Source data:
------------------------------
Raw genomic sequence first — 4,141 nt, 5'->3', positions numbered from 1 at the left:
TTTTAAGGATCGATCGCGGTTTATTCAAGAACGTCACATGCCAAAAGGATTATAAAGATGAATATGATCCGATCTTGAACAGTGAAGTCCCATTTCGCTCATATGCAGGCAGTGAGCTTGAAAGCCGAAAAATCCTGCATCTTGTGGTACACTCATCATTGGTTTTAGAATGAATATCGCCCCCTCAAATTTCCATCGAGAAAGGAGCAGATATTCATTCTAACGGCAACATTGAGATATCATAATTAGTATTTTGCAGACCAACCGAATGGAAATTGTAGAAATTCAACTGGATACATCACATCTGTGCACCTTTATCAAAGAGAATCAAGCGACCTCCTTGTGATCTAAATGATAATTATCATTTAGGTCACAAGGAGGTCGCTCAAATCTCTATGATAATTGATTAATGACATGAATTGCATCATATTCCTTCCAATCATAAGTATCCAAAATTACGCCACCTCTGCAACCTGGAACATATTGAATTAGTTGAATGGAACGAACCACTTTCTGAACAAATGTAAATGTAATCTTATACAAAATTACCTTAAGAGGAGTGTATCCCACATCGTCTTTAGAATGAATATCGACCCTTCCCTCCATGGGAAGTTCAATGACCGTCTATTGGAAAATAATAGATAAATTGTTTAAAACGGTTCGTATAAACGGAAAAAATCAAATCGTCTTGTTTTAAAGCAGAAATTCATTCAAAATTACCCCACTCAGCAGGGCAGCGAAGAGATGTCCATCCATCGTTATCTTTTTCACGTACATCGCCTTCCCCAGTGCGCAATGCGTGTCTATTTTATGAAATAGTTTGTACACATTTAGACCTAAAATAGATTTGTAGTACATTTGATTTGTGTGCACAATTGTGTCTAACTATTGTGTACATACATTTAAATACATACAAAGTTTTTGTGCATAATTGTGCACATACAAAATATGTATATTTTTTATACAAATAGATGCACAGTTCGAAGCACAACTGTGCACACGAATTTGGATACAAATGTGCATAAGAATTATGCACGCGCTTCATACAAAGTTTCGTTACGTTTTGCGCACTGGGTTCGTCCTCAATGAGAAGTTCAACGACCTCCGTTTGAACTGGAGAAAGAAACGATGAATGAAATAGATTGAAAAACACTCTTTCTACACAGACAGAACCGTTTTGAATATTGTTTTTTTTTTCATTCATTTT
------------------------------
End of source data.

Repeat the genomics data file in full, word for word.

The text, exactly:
Raw genomic sequence first — 4,141 nt, 5'->3', positions numbered from 1 at the left:
TTTTAAGGATCGATCGCGGTTTATTCAAGAACGTCACATGCCAAAAGGATTATAAAGATGAATATGATCCGATCTTGAACAGTGAAGTCCCATTTCGCTCATATGCAGGCAGTGAGCTTGAAAGCCGAAAAATCCTGCATCTTGTGGTACACTCATCATTGGTTTTAGAATGAATATCGCCCCCTCAAATTTCCATCGAGAAAGGAGCAGATATTCATTCTAACGGCAACATTGAGATATCATAATTAGTATTTTGCAGACCAACCGAATGGAAATTGTAGAAATTCAACTGGATACATCACATCTGTGCACCTTTATCAAAGAGAATCAAGCGACCTCCTTGTGATCTAAATGATAATTATCATTTAGGTCACAAGGAGGTCGCTCAAATCTCTATGATAATTGATTAATGACATGAATTGCATCATATTCCTTCCAATCATAAGTATCCAAAATTACGCCACCTCTGCAACCTGGAACATATTGAATTAGTTGAATGGAACGAACCACTTTCTGAACAAATGTAAATGTAATCTTATACAAAATTACCTTAAGAGGAGTGTATCCCACATCGTCTTTAGAATGAATATCGACCCTTCCCTCCATGGGAAGTTCAATGACCGTCTATTGGAAAATAATAGATAAATTGTTTAAAACGGTTCGTATAAACGGAAAAAATCAAATCGTCTTGTTTTAAAGCAGAAATTCATTCAAAATTACCCCACTCAGCAGGGCAGCGAAGAGATGTCCATCCATCGTTATCTTTTTCACGTACATCGCCTTCCCCAGTGCGCAATGCGTGTCTATTTTATGAAATAGTTTGTACACATTTAGACCTAAAATAGATTTGTAGTACATTTGATTTGTGTGCACAATTGTGTCTAACTATTGTGTACATACATTTAAATACATACAAAGTTTTTGTGCATAATTGTGCACATACAAAATATGTATATTTTTTATACAAATAGATGCACAGTTCGAAGCACAACTGTGCACACGAATTTGGATACAAATGTGCATAAGAATTATGCACGCGCTTCATACAAAGTTTCGTTACGTTTTGCGCACTGGGTTCGTCCTCAATGAGAAGTTCAACGACCTCCGTTTGAACTGGAGAAAGAAACGATGAATGAAATAGATTGAAAAACACTCTTTCTACACAGACAGAACCGTTTTGAATATTGTTTTTTTTTTCATTCATTTT